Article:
I really like the Vista scheduler, it's an undiscovered gem. To be realistic it wouldn't even help if Microsoft back-ported it to XP at this point unless they also allowed third parties to ship it as a redist with their products since most systems wouldn't have it installed. By the time all that happened it will be 2011 and XP will be fading fast.
Dave, actually that's not <i>quite</i> the way it worked - the reality is that our "common up-level boss" was Bill Gates (Office is in Jeff Raikes org, Windows was in Jim Allchin's org, now in Kevin Johnson's org).
As I understand it (obviously, I'm not on the Office team, neither am I on the restart manager team), the Office team learned about the new features we were planning on Vista (the same way that our other customers did), realized that they were specifically designed to address certain pain points that customers (including Office) were feeling, and adopted them.
It didn't add a significant amount of complexity to their test matrix (they already had to test on Vista, this just meant that their Vista tests cases also included testing the restart functionality).
I'm trying to be very clear about the Vista-specific functionality in these discussions. The vast majority of the stuff I'm talking about works on OS's as far back as Windows ME (some of the advice goes way back to NT 3.1).
Even if you don't adopt the Vista-specific functionality, the other recommendations are still valid.
Does anyone know of any important third party app that takes advantage of some new technology that is in Vista, i.e. lights it up as Office does it? Or has that happened when XP was introduced? Just curious, I honestly don't know. But none comes to mind, right now. I no major up besides Office does it, then that would suggest to me that their using it was a incentive that came from being in the same company with Windows :)
Here's another rule I'd like added to your list - Be Hibernate-Aware. When I wake my notebook up from sleeping after an hour or so, there's no problem. But if it's been sleeping for a couple days, say, over the weekend, it takes a very long time to finally wake up due to all the hard drive activity. I had to disable the page file in fact to keep it from taking 3-5 minutes to wake up.
I'm not 100% sure of the problem but it appears to be that every app in the system is doing its "hey, it's been a while since I've done task x" routines. So maybe, Explorer is re-checking the Start Menu to figure out what to highlight, the Recycle Bin is clearing out files, every updater type applet is busy trying to get on the network to check for their updates, Google Desktop is refreshing its Gmail index, etc. All of which starts to happen instantly as soon as the machine starts up the processes again after waking up. Which causes a huge amount of hard drive activity, not good for a 4200 rpm notebook hard drive. Especially when all you want to do is check email real quick.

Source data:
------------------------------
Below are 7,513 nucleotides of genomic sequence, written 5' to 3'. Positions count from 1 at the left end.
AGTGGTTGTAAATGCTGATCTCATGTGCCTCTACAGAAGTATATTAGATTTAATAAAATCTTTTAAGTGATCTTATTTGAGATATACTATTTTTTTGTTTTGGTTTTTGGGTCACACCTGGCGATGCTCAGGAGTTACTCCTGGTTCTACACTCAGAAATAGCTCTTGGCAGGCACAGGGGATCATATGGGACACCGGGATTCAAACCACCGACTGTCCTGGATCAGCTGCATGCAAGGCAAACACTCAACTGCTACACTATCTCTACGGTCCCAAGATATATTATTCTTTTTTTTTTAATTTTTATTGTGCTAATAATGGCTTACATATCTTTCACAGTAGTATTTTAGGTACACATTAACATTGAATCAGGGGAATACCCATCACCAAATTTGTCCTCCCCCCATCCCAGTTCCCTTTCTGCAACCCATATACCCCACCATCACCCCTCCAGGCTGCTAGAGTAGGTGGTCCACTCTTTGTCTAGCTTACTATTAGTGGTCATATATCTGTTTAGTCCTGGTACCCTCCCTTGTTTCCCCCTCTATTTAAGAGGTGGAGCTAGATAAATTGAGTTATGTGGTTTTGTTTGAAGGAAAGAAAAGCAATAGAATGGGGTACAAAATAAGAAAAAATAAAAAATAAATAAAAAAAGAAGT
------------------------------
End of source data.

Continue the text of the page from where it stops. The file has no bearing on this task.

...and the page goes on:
Disabling the page file helped quite a bit for me. I tried killing as many applets as possible, keeping my drive and pagefile defragged, but nothing solved the 3-5 minute wake-up time until I killed the page file.
Simple rule to be hibernate-aware: if it's been > 60 seconds since your last update loop iteration, then the machine has probably been hibernated. Wait a random amount of time from 20 seconds to 5 minutes before doing whatever checks unless it's absolutely necessary to do it immediately (like perhaps logging into IM). Auto-updaters do not fall into this category.
Scott, that's an interesting point.
I don't see why turning your paging file off helps the hibernate case, all you're doing is forcing the system to keep all your code in memory (which means that the stuff you're not using hurts the stuff that you are using).
If you're running XP, I suspect you're seeing what we call "standby list erosion" (slava oaks talks about it here: http://blogs.msdn.com/slavao/archive/2005/01/29/363181.aspx#1730358, the good news is that Vista has logic to alleviate that problem.
> (no post tomorrow since I'm moving offices).
(1) You mean the applets will let you move offices *before* they run?
(2) You need to switch back from C# to C++. Then you can just update a pointer instead of moving.
Norman, I wish that moving offices was as easy as redirecting a pointer. It's a royal pain in the neck (you see, I have these extremely large and distressingly fragile lego models that have to be moved by hand)...
Btw, I do all my real work in C++ :)
Btw2: Daniel just opened up his new Lenovo x61 tablet (a present for taking honors algebra 2 over the summer), I was literally astonished at the amount of stuff that came preloaded on it (norton's security suite, diskkeeper, office 12 (trial edition), the list was quite long).